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The Importance of Logging your Dives. The Advantages for new divers (and old)

Discussion in 'Basic Scuba Discussions' started by Gary_Ward, Jul 6, 2020.

How do you prefer to log your dives?

  1. I don't log

  2. I just use my computers log features, but don't add anything else

  3. I use a paper log book

  4. I use a digital log book app or website

Multiple votes are allowed.
  1. drl

    drl Manta Ray

    # of Dives: 500 - 999
    Location: Chicago suburbs
    I still use paper logs. I enjoy logging my dives over lunch or a post-dive beverage, while my husband/buddy deals with the pictures. He cribs off my logs later (using his own computer stats but my site and critter observations)
    Ontwreckdiver likes this.
  2. Ontwreckdiver

    Ontwreckdiver Solo Diver

    # of Dives: 500 - 999
    Location: St Thomas, Ontario, Canada
    I still log my dives in a log book. I designed my own log sheets to because I didn't like any of the pre-made ones. I will pull my dives off my computer every couple months.
  3. boulderjohn

    boulderjohn Technical Instructor ScubaBoard Supporter

    # of Dives: 1,000 - 2,499
    Location: Boulder, CO
    I used standard commercial logbooks and then got excited about using a digital one with my Suunto Cobra. I bought a serial port connection (about $125, IIRC) to make it happen. I have no idea now where any of that is now or how I could access the technology to see it. Fortunately, I had a written backup.

    I now use a paper log both because it is a standard format that will not be outdated by new technology and because it is much easier than digital if you, like me, are only interested in the minimal information about the dive. As an instructor, I frequently have to do minor setup stuff requiring me to go underwater for a few minutes before the real dive. If I do that a couple of times before the dive, my computer thinks I have done 3 dives. It is a PITA to go into the digital log and correct all of that. When I am ready to log the dives (I usually wait until I have a number to do), I scroll through one of the computers to the log section and jot down the only things I am usually interested in--depths and times. Then I open up my paper logbook and put down whatever information I want. I will frequently combine the training dive segments into one dive, which only requires the ability to total the times. It is much faster than uploading from the computer to a digital log and then correcting everything.

    I use a custom-designed paper log book page that I will reproduce for you below this paragraph, after which I will explain its benefits. Feel free to use the design--I hold no copyright for it.

    Explanation: As you can see, the design is simple and uncluttered. If the dive has nothing of particular interest to me, I will have almost nothing more than the dive #, the date, the location, the depth, the time, and the added total bottom time. Maybe a one-sentence description. If there was something of greater interest, I will write more. I will sometimes have 3 entries on a page. I will sometimes write 3 pages on a single dive.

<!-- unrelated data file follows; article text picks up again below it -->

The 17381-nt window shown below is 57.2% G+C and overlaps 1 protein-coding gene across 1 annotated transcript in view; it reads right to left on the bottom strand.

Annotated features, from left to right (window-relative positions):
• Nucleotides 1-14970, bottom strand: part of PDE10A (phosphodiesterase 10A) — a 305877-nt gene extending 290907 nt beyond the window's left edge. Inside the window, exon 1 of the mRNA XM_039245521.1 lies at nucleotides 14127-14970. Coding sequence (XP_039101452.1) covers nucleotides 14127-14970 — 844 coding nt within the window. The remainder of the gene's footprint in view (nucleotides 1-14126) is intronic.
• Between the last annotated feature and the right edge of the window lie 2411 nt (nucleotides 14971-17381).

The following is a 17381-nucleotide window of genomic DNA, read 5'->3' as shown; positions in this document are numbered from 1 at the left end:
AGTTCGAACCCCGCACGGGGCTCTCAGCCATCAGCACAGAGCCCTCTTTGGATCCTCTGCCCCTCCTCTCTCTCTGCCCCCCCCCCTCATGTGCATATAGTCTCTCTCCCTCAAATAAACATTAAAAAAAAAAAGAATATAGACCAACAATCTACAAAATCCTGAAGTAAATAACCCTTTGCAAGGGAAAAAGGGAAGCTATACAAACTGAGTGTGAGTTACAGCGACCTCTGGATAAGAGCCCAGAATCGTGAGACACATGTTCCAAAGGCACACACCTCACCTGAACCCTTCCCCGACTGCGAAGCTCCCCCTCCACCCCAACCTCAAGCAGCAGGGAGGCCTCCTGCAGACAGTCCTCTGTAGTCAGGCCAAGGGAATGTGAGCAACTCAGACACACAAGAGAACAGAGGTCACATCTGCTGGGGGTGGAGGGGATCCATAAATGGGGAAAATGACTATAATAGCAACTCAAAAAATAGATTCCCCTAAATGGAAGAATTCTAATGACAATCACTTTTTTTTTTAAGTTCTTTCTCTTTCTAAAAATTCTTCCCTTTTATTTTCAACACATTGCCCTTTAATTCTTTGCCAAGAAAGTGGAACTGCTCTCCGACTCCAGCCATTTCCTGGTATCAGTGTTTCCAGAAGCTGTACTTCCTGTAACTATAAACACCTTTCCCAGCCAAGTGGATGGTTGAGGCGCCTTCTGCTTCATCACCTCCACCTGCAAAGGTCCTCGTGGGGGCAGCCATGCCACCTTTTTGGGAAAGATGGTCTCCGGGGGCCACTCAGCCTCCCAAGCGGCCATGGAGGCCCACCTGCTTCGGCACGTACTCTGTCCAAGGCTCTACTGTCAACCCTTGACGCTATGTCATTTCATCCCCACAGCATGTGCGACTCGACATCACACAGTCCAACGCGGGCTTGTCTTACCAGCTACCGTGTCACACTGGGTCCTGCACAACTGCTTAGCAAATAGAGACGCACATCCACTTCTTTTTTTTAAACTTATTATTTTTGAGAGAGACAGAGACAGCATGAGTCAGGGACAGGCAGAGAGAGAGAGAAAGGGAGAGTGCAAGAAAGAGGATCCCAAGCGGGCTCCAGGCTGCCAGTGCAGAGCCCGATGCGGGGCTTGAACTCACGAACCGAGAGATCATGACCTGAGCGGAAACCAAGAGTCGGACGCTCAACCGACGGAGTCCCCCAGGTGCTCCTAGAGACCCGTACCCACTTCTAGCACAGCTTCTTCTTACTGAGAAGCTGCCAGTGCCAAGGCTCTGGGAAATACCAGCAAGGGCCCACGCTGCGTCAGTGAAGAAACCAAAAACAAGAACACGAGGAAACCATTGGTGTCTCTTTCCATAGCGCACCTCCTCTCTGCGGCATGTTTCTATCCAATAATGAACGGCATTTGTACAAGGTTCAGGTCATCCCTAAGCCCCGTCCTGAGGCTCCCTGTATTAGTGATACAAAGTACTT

dead dog likes this.
  4. scubadada

    scubadada Diver Staff Member ScubaBoard Supporter

    # of Dives: 1,000 - 2,499
    Location: Philadelphia and Boynton Beach
    Where is your attachment?
  5. Dubious

    Dubious ScubaBoard Supporter ScubaBoard Supporter

    # of Dives: 50 - 99
    Location: Wisconsin
    I have been doing both a paper log and using diverlog+.
  6. WI Scuba Dave

    WI Scuba Dave Nassau Grouper

    # of Dives: 200 - 499
    Location: West Bend, WI (about 30 miles north of Milwaukee)
    It’s interesting, I started diving in the late 70s. Never paid a whole lot of attention to my logbooks, I tried to keep them up as best I could. But it was mostly just as my own personal diary. Never had anyone actually sign it. I would usually just write number, location, a few details, and the names of my buddies. My last dive prior to this year was 2008. Fortunately I found my previous two logbook Volumes, because I’ve lost my earlier ones. I never would’ve expected logbooks to be such a big deal as they are now. I suppose that’s due to a litigious society and everybody wanting to cover their butts.
  7. rongoodman

    rongoodman ScubaBoard Supporter ScubaBoard Supporter

    # of Dives: 200 - 499
    Location: Albany, NY
    Why do you think they're a big deal now? Aside from class requirements for some organizations, who really cares? I've been on boats all over the world and never once been asked for one.
    scrane, WI Scuba Dave and dead dog like this.
  8. TMHeimer

    TMHeimer Divemaster

    # of Dives: 500 - 999
    Location: Dartmouth,NS,Canada(Eastern Passage-Atlantic)
    Come to think of it, the only times I can recall seeing them was when I took OW course (2005) and later assisted on them. Probably saw a few over the years that I can't recall.
  9. ATJ

    ATJ Barracuda

    # of Dives: 1,000 - 2,499
    Location: Sydney, NSW, Australia
    Same. I've never once had to show my logs.

    There is usually a form that has to be signed that asks how many dives and date of the last dive but no-one has ever checked that what I said was accurate.
  10. boulderjohn

    boulderjohn Technical Instructor ScubaBoard Supporter

    # of Dives: 1,000 - 2,499
    Location: Boulder, CO
    What attachment?

    I said I would put it after the paragraph. I did. There it is. Nothing. I use blank pages of paper.
    scubadada likes this.

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